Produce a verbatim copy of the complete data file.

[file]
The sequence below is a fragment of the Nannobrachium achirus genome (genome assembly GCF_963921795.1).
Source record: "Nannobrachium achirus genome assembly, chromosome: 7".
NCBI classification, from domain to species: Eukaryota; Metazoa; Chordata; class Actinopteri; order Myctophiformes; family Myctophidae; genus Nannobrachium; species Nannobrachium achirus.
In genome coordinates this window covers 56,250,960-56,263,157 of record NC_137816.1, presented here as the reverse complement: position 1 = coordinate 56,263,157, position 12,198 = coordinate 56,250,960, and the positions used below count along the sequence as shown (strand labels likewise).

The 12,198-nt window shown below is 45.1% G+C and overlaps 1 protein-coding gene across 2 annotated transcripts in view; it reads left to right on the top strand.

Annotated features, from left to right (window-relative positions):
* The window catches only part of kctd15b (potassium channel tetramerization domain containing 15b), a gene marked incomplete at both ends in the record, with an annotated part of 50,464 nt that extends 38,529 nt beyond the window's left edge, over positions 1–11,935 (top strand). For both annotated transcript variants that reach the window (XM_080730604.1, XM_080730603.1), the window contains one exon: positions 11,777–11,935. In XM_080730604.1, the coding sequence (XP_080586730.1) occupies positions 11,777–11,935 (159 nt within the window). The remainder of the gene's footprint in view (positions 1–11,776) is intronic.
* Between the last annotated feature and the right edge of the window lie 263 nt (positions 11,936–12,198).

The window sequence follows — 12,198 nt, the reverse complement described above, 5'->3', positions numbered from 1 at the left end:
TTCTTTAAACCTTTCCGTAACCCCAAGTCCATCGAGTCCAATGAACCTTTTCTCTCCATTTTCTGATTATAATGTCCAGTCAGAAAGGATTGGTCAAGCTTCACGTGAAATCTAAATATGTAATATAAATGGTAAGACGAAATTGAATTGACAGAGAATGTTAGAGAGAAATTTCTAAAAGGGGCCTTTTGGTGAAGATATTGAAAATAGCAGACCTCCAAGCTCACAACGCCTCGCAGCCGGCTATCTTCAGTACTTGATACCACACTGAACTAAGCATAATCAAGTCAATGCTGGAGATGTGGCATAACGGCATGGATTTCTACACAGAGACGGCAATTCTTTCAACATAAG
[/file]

The sequence below is a fragment of the Nannobrachium achirus genome (genome assembly GCF_963921795.1).
Source record: "Nannobrachium achirus genome assembly, chromosome: 7".
NCBI classification, from domain to species: Eukaryota; Metazoa; Chordata; class Actinopteri; order Myctophiformes; family Myctophidae; genus Nannobrachium; species Nannobrachium achirus.
In genome coordinates this window covers 56,250,960-56,263,157 of record NC_137816.1, presented here as the reverse complement: position 1 = coordinate 56,263,157, position 12,198 = coordinate 56,250,960, and the positions used below count along the sequence as shown (strand labels likewise).

The 12,198-nt window shown below is 45.1% G+C and overlaps 1 protein-coding gene across 2 annotated transcripts in view; it reads left to right on the top strand.

Annotated features, from left to right (window-relative positions):
* The window catches only part of kctd15b (potassium channel tetramerization domain containing 15b), a gene marked incomplete at both ends in the record, with an annotated part of 50,464 nt that extends 38,529 nt beyond the window's left edge, over positions 1–11,935 (top strand). For both annotated transcript variants that reach the window (XM_080730604.1, XM_080730603.1), the window contains one exon: positions 11,777–11,935. In XM_080730604.1, the coding sequence (XP_080586730.1) occupies positions 11,777–11,935 (159 nt within the window). The remainder of the gene's footprint in view (positions 1–11,776) is intronic.
* Between the last annotated feature and the right edge of the window lie 263 nt (positions 11,936–12,198).

The window sequence follows — 12,198 nt, the reverse complement described above, 5'->3', positions numbered from 1 at the left end:
TTCTTTAAACCTTTCCGTAACCCCAAGTCCATCGAGTCCAATGAACCTTTTCTCTCCATTTTCTGATTATAATGTCCAGTCAGAAAGGATTGGTCAAGCTTCACGTGAAATCTAAATATGTAATATAAATGGTAAGACGAAATTGAATTGACAGAGAATGTTAGAGAGAAATTTCTAAAAGGGGCCTTTTGGTGAAGATATTGAAAATAGCAGACCTCCAAGCTCACAACGCCTCGCAGCCGGCTATCTTCAGTACTTGATACCACACTGAACTAAGCATAATCAAGTCAATGCTGGAGATGTGGCATAACGGCATGGATTTCTACACAGAGACGGCAATTCTTTCAACATAAG